For my northern North American brethren and European gardening allies, prepare to snicker, guffaw, and roll your eyes as I gush about SNOW!!
Yes, we had snow last night–the first snowfall here in Austin in 13 years and just over an inch fell.
Frostweed (Verbesina virginica) with actual frost…
and a closer look.
I hadn’t tuned to the weather and didn’t realize that the we may get a few snow flurries forecast was something to actually pay attention to–until those flurries started just after sundown.
Tropical, but Austin hardy, Firecracker plant (Russelia equisetiformis) in winter garb.
Century plant (Agave americana) and Drummond’s ruellia (Ruellia drummondiana).
Ruellia ‘Chi Chi’ and Giant liriope glow in white
More ‘Chi Chi’
Looking like an icy Cousin It, is this Mexican feathergrass (Nassella tenuissima).
But here it is!
The back corner with plenty of snowy highlights.
We used to get snow, roughly every other year, but in recent decades, when winter precipitation occurs, it comes in the form of ice storms, which are no fun for anyone.
Chili pequin (Capsicum annuum)–fruits and all are covered.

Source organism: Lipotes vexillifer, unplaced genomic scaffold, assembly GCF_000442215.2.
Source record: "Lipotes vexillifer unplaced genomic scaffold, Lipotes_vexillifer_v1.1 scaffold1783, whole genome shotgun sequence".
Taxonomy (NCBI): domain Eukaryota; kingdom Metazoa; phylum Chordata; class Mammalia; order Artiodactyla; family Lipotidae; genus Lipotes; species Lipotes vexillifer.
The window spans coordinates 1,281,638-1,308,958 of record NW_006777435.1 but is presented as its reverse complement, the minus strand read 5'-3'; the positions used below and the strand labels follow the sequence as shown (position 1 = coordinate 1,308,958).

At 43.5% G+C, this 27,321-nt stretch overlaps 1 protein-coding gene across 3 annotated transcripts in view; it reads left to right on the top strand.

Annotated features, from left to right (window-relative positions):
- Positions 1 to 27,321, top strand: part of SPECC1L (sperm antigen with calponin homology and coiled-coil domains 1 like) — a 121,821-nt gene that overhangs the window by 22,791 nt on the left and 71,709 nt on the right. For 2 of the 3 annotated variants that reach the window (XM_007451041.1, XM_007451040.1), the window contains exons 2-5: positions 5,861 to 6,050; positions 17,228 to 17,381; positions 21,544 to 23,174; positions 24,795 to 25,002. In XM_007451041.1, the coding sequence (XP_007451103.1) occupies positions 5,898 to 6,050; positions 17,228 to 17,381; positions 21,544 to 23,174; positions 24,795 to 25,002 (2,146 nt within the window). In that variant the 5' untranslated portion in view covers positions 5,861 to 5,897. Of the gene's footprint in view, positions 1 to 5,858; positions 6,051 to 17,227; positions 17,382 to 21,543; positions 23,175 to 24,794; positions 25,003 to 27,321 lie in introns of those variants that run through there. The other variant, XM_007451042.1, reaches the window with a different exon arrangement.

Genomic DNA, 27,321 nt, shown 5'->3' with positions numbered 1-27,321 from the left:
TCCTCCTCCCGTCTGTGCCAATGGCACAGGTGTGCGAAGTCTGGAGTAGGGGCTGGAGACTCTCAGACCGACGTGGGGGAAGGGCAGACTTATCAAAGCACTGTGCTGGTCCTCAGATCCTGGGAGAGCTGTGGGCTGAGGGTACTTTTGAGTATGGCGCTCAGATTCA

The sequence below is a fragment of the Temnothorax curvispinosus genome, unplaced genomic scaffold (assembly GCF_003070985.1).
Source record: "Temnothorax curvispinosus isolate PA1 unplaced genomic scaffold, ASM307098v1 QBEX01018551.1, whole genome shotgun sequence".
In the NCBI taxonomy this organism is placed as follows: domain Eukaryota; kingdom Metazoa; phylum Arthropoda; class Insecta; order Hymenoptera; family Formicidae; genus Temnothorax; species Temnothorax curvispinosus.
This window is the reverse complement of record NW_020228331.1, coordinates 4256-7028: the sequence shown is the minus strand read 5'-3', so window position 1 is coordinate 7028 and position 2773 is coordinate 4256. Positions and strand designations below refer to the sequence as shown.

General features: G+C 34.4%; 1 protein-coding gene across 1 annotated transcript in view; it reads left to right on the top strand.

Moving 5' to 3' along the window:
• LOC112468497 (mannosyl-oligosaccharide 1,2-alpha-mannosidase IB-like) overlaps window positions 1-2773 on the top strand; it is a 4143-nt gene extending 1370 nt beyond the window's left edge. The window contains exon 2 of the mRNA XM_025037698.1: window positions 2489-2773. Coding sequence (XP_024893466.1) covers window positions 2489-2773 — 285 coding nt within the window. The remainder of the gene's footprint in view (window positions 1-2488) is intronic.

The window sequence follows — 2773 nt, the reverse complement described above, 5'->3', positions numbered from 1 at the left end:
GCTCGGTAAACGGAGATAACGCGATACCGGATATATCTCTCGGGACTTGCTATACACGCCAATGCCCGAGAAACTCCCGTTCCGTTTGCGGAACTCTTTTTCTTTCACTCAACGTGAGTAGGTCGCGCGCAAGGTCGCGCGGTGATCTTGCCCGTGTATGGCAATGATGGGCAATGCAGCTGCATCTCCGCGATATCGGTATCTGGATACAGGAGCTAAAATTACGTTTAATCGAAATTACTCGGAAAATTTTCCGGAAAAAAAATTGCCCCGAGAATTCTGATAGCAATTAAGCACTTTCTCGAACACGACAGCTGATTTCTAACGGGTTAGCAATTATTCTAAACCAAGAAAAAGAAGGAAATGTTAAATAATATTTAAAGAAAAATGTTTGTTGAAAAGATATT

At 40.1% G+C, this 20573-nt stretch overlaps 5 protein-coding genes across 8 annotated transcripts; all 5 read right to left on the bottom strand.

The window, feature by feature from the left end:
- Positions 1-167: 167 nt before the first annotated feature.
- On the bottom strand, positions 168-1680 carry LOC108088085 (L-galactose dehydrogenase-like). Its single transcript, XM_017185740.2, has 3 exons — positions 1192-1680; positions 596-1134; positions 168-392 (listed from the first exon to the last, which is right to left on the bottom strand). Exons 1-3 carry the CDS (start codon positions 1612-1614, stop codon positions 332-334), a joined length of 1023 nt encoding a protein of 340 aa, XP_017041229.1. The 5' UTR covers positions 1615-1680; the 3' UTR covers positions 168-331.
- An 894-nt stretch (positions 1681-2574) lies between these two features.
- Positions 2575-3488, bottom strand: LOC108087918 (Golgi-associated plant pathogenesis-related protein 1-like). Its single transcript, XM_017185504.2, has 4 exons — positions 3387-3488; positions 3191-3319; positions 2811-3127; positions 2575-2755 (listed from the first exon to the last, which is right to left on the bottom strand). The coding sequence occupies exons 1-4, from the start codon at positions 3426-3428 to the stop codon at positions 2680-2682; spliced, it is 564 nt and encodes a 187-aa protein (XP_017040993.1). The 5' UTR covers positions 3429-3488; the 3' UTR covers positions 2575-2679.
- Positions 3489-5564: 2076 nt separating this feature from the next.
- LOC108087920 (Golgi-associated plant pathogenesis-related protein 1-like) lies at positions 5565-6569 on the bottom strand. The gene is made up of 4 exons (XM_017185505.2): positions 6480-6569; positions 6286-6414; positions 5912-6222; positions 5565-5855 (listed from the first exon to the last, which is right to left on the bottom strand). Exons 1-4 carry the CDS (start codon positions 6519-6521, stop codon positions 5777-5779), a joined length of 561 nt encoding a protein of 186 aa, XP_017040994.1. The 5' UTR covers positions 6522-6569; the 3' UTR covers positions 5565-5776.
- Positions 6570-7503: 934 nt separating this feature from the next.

But snow? Well, that’s fun for us!
Potted Ghost plant (Graptopetalum paraguanyense)…
and a closer look.
It’ll be interesting to observe whether the bloomers still blooming will slough off this brush of snow and light freeze.
Forsythia sage (Salvia madrensis) is a Mexican mountain plant, but rarely sees snow. It’ll return from its roots, but the blooms might be done for the year.
Our temperatures hovered at freezing, so this was not a hard freeze, but just enough to keep the snow for some morning photos. The nighttime snow show was quite lovely, the morning snow a bit more lame.
Globe mallow (Sphaeralcea ambigua) will also be fine with the cold and often flowers in winter.
Purple coneflower (Echinacea purpurea) with a dusting of the white stuff. Some branches and blooms of Firecracker plant photobomb the Coneflowers.
The peppers of Chili pequin pop from the snow and compete for this December beauty contest.
Morning Mexican feathergrass
Yarrow (Achillea millefolium) is a beautiful and evergreen groundcover, rendered more attractive with snowy decorations.
Purple heart (Setcreasea pallida) might be done for the year as it doesn’t care for cold. It will return in full force with warmer temperatures.
Snowy seed pod of the Red yucca (Hesperaloe parviflora)
Still, the light blanket of snow is pretty.
Snow lingers, but the Texas sun will take care of that as the day moves forward.